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A Prospective Study of Cranial Deformity and Delayed Development in Children

Plagiocephaly, the most common form of cranial deformity, has become more prevalent
in recent years. Many authors have described a number of sequelae of poorly defined etiologies,
although several gaps exist in their real scope. This study aimed to analyze the effects of physiotherapy treatments and cranial orthoses on the psychomotor development of infants with cranial deformities,

Significant Factors in Cranial Remolding Orthotic Treatment of Asymmetrical Brachycephaly

This retrospective chart review focuses on determining the most effective time to begin cranial remolding orthosis (CRO) treatment for infants with asymmetrical brachycephaly. Subjects with asymmetrical brachycephaly started CRO treatment between 3 and 18 months of age. These infants had a cranial vault asymmetry index (CVAI) ≥ 3.5 and a cranial index (CI) ≥ 90.

Diagnosis and treatment of positional plagiocephaly

Positional plagiocephaly is increasing in infants. Positional plagiocephaly is an asymmetric deformation of skull due to various reasons; first birth, assisted labor, multiple pregnancy, prematurity, congenital muscular torticollis and position of head. Positional plagiocephaly can mostly be diagnosed clinically and by physical examinations. The simplest way to assess the severity of plagiocephaly is to use a diagonal caliper during physical examination,

Tummy Time and Infant Health Outcomes: A Systematic Review

CONTEXT: The World Health Organization recommends tummy time for infants because of the benefits of improved motor development and reduced likelihood of plagiocephaly. Because of poor uptake of these recommendations, the association of tummy time with other health outcomes requires further investigation.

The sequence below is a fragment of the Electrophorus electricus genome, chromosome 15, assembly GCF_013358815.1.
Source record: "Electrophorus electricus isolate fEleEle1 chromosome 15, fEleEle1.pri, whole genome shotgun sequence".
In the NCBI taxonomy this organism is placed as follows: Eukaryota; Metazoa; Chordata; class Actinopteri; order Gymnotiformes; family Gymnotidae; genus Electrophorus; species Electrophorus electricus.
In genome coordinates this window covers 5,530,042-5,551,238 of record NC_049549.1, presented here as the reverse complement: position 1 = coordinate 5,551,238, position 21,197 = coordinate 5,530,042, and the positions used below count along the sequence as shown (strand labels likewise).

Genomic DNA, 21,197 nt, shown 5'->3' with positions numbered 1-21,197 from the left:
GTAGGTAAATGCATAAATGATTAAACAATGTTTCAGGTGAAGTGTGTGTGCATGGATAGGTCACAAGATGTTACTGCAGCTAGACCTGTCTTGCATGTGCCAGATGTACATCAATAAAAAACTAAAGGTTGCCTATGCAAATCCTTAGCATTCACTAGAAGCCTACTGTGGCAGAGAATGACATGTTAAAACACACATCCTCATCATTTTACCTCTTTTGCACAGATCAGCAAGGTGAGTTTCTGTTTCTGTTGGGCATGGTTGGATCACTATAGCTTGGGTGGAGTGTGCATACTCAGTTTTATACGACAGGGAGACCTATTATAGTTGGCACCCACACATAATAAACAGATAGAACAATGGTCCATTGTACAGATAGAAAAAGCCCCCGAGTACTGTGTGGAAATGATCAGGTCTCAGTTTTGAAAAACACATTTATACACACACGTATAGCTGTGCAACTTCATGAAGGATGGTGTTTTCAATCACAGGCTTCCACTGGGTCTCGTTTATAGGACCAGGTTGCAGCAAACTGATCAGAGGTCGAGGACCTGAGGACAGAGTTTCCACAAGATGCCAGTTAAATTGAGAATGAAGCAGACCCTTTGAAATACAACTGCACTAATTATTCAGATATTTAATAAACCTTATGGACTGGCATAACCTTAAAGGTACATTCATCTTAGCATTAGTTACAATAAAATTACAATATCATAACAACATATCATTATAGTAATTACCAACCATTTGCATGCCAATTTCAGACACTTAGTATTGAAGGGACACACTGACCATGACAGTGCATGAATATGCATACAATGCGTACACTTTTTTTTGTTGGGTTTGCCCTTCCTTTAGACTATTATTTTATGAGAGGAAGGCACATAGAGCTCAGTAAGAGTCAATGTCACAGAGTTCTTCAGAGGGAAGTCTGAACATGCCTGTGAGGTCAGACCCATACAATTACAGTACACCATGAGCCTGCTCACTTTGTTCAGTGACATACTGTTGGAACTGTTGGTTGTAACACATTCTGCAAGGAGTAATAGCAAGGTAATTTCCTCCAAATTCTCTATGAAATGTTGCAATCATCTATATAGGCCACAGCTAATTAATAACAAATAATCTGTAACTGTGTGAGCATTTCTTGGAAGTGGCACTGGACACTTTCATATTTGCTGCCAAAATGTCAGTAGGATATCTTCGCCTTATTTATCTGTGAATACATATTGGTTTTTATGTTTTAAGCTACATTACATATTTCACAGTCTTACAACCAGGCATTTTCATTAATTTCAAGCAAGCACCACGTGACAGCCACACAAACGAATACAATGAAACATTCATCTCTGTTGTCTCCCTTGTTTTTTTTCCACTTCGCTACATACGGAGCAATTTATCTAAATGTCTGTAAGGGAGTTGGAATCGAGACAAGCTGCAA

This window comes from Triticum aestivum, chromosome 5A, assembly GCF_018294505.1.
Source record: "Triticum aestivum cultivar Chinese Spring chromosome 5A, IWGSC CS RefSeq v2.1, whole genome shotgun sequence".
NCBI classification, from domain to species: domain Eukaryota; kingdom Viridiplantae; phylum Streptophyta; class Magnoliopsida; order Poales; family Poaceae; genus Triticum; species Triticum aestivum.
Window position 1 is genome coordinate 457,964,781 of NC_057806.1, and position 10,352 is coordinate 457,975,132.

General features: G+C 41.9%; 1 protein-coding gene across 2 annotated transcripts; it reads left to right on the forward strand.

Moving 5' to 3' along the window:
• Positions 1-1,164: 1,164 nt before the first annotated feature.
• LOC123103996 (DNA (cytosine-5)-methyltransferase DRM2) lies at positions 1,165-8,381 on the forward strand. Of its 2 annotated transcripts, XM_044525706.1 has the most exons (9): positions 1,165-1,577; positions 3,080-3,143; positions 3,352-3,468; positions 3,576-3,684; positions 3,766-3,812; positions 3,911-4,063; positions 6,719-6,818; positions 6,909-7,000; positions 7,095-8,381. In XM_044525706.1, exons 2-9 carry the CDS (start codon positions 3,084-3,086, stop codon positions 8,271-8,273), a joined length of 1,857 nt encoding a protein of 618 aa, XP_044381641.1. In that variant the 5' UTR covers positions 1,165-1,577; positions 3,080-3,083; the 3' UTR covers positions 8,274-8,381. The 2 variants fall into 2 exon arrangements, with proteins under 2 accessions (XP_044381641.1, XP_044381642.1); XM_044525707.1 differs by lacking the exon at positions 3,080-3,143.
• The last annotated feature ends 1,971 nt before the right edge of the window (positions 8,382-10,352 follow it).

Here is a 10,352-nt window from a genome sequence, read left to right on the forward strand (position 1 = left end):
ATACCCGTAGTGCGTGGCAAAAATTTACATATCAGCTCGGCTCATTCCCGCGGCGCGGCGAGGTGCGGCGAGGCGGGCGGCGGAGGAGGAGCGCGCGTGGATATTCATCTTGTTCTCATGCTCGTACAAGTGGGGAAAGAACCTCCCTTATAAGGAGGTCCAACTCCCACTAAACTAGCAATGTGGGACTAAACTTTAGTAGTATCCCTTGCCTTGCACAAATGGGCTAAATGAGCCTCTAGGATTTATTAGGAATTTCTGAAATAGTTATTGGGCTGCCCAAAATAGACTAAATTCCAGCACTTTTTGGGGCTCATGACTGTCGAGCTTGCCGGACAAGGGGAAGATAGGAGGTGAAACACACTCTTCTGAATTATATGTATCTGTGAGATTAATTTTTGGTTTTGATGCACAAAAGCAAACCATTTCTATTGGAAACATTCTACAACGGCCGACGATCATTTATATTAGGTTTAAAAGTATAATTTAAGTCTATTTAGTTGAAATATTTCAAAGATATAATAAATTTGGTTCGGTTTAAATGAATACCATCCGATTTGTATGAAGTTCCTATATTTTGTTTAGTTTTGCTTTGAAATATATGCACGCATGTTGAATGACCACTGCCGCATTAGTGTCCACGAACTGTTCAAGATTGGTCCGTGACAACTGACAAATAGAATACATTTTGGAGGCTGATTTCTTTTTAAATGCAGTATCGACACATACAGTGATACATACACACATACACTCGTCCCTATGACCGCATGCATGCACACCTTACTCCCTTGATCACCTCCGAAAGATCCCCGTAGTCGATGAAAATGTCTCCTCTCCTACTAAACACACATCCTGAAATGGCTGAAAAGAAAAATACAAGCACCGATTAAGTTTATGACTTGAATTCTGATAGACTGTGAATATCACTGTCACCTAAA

OBJECTIVE: To review existing evidence regarding the association of tummy time with a broad and specific range of infant health outcomes.

Subjective perception of craniofacial growth asymmetries in patients with deformational plagiocephaly

In recent decades, the incidence of deformational plagiocephaly (DP) has increased significantly [1,2,3,4,5,6,7], which is assumed to mainly be due to the recommendation for infants to sleep in a supine position in order to reduce the risk of sudden infant death syndrome [8

Impact of the Use of the Beanie on the Neurodevelopmental Outcomes of Preterm Infants With Plagiocephaly: A Pilot Study

Deformational plagiocephaly (DP) is the abnormal flattening of the skull. Infants with DP have been found to have abnormal brain shape and asymmetry associated with worse neurodevelopmental outcomes on the Bayley Scales of Infant and Toddler Development-III (BSID-III) compared to those without DP. In 2009, the FDA approved a repositioning Beanie, the TortleTM (Tortle Products LLC, 

Diagnosis and treatment of positional plagiocephaly

Positional plagiocephaly is increasing in infants. Positional plagiocephaly is an asymmetric deformation of skull due to various reasons; first birth, assisted labor, multiple pregnancy, prematurity, congenital muscular torticollis and position of head. Positional plagiocephaly can mostly be diagnosed clinically and by physical examinations. The simplest way to assess the severity of plagiocephaly is to use a diagonal caliper during physical examination,

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